Posts: 2,987
Default

I installed Marvel-Schebler epoxy floats after many iterations with poor quality "Bing" floats...

You can buy very accurate weigh scale on Amazon for <$10
-
Attached Thumbnails
Click image for larger version

Name:	Screenshot 2023-09-08 at 3.02.19 PM.jpg
Views:	38
Size:	58.6 KB
ID:	47663  Click image for larger version

Name:	Screenshot 2023-09-08 at 3.07.49 PM.png
Views:	31
Size:	362.5 KB
ID:	47664  
__________________
-
Jim Stricker - EAA #499867
PPL/ASEL 1970 - Sport Pilot since 2007
80 hrs Flying Aeronca Chief 11AC N86203
1130 hrs Flying 46 Piper J-3 Cub N6841H
Bought Flying RV-12 #120058 Oct 2015 with 48TT - Hobbs now 890

LSRM-A Certificate 2016 for RV-12 N633CM
Special Thanks... EJ Trucks - USN Crew Chief A-4 Skyhawk
MJ Stricker (Father - CFI) - USAAF 1st Lt. Captain B-17H
Reply With Quote
  #7  
Old 09-08-2023, 10:25 PM
rvbuilder2002 rvbuilder2002 is offline
 
Join Date: Jul 2005
Location: Hubbard Oregon
Posts: 10,339
Default

Quote:
Originally Posted by Catbird View Post
FLOATS!!! Now, why in the world did I not think of this? I'm still running the original floats installed by Bing probably 13 years ago. I've followed much of the float discussions throughout the years, but always took a sort of narcissistic pride in 'knowing' that MY floats were unaffected. I tried to weigh them during the last condition inspection, but the kitchen scales wouldn't go that low. So I threw them back into the float chambers and called it a day. I've ordered a replacement set from Lockwood this morning and will report back upon arrival, installation, and operation.
If the problem wasn’t present before you took the carbs apart during the condition inspection, my guess is that replacing the floats will make no difference (and I wouldn’t spend the money on new ones without properly doing a weight check and confirming they were heavy).
The carbs have 3 operating stages.
Idle
Mid range ( becomes active at near the rpm your engine begins to run rough)
High power

My guess is one of your carbs has contamination in the midrange circuit.
__________________
Opinions, information, and comments, are my own unless stated otherwise.
You are personally responsible for determining the suitability of any tips, ideas, etc. obtained from any post I have made in this forum.


Scott McDaniels
Hubbard, Oregon
Formerly of Van's Aircraft Engineering Prototype Shop
FAA/DAR, A&P, EAA Technical Councelor
RV-6A (aka "Junkyard Special ")
Reply With Quote
  #8  
Old 09-09-2023, 06:56 AM
bobg56 bobg56 is offline
 
Join Date: Nov 2018
Location: Peachtree City, GA
Posts: 327
Default

Take off the air cleaners and raise up the vacumn slides to see if they go up and down smoothly, they raise and lower a metering pin. Could be one of them is sticking.
Reply With Quote
  #9  
Old 09-09-2023, 08:24 AM
Piper J3's Avatar
Piper J3 Piper J3 is online now
 
Join Date: Nov 2014
Location: Hinckley, Ohio
Posts: 2,987
Default

Brian Carpenter @ Rainbow Aviation Services explains the inner workings of the Bing 64

https://electricmotorglider.com/wp-c...V-Carb-Web.pdf

https://electricmotorglider.com/wp-c...Part-2-web.pdf
__________________
-
Jim Stricker - EAA #499867
PPL/ASEL 1970 - Sport Pilot since 2007
80 hrs Flying Aeronca Chief 11AC N86203
1130 hrs Flying 46 Piper J-3 Cub N6841H
Bought Flying RV-12 #120058 Oct 2015 with 48TT - Hobbs now 890

LSRM-A Certificate 2016 for RV-12 N633CM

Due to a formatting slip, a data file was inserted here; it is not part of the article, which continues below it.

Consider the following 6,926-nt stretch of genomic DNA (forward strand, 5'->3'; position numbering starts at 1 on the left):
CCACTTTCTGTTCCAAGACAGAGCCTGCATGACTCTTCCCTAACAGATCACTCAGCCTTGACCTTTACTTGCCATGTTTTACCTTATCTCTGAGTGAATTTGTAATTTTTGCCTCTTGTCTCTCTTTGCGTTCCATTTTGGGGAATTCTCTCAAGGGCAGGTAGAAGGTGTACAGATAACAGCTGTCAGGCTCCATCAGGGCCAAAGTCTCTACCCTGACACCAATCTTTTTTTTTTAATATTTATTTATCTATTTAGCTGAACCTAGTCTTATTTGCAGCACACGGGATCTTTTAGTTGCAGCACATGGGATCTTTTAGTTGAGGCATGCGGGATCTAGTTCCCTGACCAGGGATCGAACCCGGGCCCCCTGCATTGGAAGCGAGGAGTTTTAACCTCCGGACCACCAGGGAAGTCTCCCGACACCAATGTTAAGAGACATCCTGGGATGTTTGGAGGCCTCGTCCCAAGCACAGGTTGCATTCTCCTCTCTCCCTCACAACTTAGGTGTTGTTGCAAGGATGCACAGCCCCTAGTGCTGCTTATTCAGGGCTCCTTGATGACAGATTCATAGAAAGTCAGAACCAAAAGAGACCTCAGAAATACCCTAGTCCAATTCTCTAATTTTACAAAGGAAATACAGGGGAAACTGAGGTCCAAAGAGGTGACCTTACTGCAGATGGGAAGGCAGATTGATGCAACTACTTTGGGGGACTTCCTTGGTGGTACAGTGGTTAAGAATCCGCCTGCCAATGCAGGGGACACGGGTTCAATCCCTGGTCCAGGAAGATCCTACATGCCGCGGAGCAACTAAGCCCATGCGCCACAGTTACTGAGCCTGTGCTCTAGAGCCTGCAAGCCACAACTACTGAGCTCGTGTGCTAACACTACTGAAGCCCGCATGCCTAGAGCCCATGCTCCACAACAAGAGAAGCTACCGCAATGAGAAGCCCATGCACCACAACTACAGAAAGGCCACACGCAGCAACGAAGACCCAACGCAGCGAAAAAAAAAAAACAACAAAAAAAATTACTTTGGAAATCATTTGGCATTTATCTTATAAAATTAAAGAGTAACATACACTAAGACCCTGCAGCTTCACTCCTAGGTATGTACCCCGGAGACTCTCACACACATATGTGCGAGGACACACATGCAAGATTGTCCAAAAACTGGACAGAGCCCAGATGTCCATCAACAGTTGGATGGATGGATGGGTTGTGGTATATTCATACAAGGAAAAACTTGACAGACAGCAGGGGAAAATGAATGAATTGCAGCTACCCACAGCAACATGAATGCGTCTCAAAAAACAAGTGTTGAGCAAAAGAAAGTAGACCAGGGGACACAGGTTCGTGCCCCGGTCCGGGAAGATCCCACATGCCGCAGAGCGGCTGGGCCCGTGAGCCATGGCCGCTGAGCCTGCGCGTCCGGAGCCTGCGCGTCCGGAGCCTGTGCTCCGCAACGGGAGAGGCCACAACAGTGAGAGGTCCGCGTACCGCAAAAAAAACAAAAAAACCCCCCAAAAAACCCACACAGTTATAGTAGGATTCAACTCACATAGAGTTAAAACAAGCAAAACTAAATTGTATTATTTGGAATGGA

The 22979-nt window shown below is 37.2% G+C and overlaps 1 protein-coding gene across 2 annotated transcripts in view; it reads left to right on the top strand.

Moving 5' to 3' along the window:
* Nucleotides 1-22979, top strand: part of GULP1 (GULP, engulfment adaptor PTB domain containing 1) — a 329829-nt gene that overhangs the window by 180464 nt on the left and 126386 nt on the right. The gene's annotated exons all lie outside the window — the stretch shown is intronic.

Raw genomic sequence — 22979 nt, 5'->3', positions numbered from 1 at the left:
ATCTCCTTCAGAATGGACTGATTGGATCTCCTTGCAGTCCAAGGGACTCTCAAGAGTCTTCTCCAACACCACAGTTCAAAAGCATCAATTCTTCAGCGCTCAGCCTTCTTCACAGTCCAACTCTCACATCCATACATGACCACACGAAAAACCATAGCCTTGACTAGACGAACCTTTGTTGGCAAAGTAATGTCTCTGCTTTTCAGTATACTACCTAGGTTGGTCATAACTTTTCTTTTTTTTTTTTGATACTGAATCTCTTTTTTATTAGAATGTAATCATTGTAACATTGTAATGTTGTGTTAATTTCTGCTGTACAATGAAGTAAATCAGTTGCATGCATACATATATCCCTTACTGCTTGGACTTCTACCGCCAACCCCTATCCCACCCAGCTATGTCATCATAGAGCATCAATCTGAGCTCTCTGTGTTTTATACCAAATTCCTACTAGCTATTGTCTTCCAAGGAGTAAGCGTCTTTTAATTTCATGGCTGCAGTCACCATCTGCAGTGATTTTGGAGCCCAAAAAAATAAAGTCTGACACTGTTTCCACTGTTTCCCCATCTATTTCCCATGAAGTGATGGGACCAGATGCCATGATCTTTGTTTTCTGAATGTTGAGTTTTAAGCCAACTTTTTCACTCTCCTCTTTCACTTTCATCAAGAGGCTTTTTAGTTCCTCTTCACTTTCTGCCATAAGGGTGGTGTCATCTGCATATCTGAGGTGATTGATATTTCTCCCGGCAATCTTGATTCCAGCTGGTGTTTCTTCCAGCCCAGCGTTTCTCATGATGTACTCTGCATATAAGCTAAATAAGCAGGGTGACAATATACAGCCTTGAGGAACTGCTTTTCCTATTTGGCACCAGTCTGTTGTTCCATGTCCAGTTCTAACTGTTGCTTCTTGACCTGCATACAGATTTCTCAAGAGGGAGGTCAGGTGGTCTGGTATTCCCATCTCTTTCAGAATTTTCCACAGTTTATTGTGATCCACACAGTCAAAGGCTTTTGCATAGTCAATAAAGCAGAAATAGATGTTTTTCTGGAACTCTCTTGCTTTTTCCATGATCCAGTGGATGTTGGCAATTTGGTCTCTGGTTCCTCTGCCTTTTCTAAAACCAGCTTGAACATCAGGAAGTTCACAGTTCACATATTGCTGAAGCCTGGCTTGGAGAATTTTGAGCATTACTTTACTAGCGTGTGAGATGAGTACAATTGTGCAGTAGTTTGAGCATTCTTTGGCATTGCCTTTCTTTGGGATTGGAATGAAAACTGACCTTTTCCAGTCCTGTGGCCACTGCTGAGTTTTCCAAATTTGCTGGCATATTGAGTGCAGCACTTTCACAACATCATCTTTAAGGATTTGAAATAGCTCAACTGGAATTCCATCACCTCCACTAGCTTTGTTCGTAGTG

Special Thanks... EJ Trucks - USN Crew Chief A-4 Skyhawk
MJ Stricker (Father - CFI) - USAAF 1st Lt. Captain B-17H
Reply With Quote
  #10  
Old 09-12-2023, 07:18 PM
Catbird Catbird is offline
 
Join Date: Oct 2009
Location: Birmingham, Alabama
Posts: 142
Default Rough Engine at Mid-Throttle

Alright, in the interest of full disclosure and hoping to prevent someone else from making the same mistake, I hereby submit my discoveries regarding rough engine operation at mid-throttle.

First of all, the floats all weighed in at 3 grams each. Four of them together on the scale weighed a total of 11 grams. So, we can disregard the floats as an issue.

I pulled the carburetors off the engine Monday morning and took them home for close examination on the workbench with good light and a magnifying glass. What I found was shocking. One of the throttle plates had been installed backwards. At first glance, it looked fine. But closer inspection revealed the problem. The leading and trailing edges of the throttle plate are cut on a bevel since the plate fully closes at an angle to the bore or throat of the carburetor. When reversed, the bevels don't even begin to seat up with the bore. This occurred when I had removed the throttle plates and shafts during the last annual maintenance and condition inspection for the purpose of replacing the O-rings on the throttle shafts.

Now, I will admit that I cannot determine the root cause of why a reversed throttle plate would affect mid-range performance. But I do know that, with the throttle plate fixed, the engine runs as smooth as silk throughout the RPM range, from idle to full throttle.

I do sincerely hope that someone can learn from this most frustrating mistake.
Reply With Quote
Reply


Thread Tools Search this Thread
Search this Thread:

Advanced Search
Display Modes

Posting Rules
You may not post new threads
You may not post replies
You may not post attachments
You may not edit your posts

vB code is On
Smilies are On
[IMG] code is On
HTML code is Off
Forum Jump


All times are GMT -6. The time now is 03:33 PM.


The VAFForums come to you courtesy Delta Romeo, LLC. By viewing and participating in them you agree to build your plane using standardized methods and practices and to fly it safely and in accordance with the laws governing the country you are located in.